To reduce the computation complexity during the transmitter identification process, only a desired portion of the correlation functions between the transmitted signal r(n) and the local identification sequence x(n) is computed. For the complete computation of the cross-correlation between the transmitted signal r(n) and the local identification sequence x(n), the following equation can be used:
where n0 is the starting point of the received signal for correlation computation. For transmitter identification purposes, R(m) is only needed for a length of the maximum delay spread of all the multi-path delays from all of the transmitters. In the terrestrial DTV distributed transmission case, about a 6000 DTV symbol duration or 558 μs is adequate. In fact, between 40 μs and 600 μs would suffice. This is less than 1% of the total cross-correlation function samples, which significantly reduces the computation time.
Rather than conducting the correlation computation continuously in real time, a segment of the transmitted DVB-T, ISDB-T or ATSC DTV signal r(n) can be separated therefrom, each of which contains one complete embedded sequence, for correlation computation.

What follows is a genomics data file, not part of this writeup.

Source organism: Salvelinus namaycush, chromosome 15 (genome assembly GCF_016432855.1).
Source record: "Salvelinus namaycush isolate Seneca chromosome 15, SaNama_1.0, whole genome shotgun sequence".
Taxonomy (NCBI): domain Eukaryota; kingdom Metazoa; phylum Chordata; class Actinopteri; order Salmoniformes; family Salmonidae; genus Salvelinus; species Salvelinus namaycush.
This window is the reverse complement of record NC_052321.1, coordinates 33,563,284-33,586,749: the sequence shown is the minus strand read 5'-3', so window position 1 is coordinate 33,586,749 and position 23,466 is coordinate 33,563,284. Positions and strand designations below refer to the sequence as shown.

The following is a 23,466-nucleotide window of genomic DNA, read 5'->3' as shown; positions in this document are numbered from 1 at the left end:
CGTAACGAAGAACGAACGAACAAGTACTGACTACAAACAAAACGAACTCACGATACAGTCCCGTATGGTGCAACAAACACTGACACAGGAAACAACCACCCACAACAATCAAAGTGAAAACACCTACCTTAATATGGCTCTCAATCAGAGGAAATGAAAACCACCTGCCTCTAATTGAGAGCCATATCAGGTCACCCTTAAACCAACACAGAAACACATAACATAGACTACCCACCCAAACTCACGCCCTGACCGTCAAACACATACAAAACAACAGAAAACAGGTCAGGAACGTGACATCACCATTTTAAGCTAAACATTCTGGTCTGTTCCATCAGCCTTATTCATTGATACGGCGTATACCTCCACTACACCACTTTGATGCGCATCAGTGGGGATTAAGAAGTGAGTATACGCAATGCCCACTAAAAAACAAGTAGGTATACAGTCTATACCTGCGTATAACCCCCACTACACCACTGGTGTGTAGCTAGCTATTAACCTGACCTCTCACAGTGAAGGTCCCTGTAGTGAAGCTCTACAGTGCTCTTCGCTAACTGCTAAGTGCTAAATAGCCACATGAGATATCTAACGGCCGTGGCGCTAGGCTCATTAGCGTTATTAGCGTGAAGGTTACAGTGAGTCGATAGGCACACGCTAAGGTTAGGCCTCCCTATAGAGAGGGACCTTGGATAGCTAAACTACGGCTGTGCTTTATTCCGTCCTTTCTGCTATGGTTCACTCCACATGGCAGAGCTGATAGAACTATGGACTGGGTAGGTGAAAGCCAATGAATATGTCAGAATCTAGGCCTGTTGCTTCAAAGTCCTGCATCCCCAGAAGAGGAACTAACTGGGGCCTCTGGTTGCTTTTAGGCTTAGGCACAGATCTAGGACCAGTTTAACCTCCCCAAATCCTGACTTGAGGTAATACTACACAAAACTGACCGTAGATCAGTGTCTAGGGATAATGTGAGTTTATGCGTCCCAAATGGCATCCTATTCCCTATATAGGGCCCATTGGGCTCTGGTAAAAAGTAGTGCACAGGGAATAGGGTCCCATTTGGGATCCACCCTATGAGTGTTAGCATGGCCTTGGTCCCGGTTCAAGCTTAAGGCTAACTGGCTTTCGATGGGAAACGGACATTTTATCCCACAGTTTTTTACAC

Upon synchronization of the embedded and locally generated identification sequences, using a PN511 sequence for ATSC signals or a cyclic prefix for DVB-T and ISDB-T signals, the received DTV signal can be divided into segments, each with a length of a DTV field plus two times the delay spread of the channel impulse response. Each segment begins at the starting point of each DTV field minus one delay spread and ends at the stopping point of the DTV field plus one delay spread. A sliding window technique can then be used to select portions of the transmitted signal for calculating the correlation function. The length of the sliding window is identical to one DTV field. As the window slides over the signal segment, the local identification sequence xj(n) is correlated to the received signal portion, which falls into the sliding window.
Time-domain a veraging is a technique used to reduce the in-band A TSC DTV signal interference. Post processing using ensample averaging over several cross-correlation functions can improve the dynamic range of the cross-correlation function, as in FIGS. 6 a and 6 b. Several segments are correlated and an average is taken to cancel out noise distinctive of each segment and to improve resolution. Averaging improves the capability of the detection of co-channel interference and the dynamic range of the impulse response. To reduce the synchronization error effect and to optimize the superimposition of the correlation functions, prior to averaging, the peaks in each correlation function are aligned in amplitude and phase.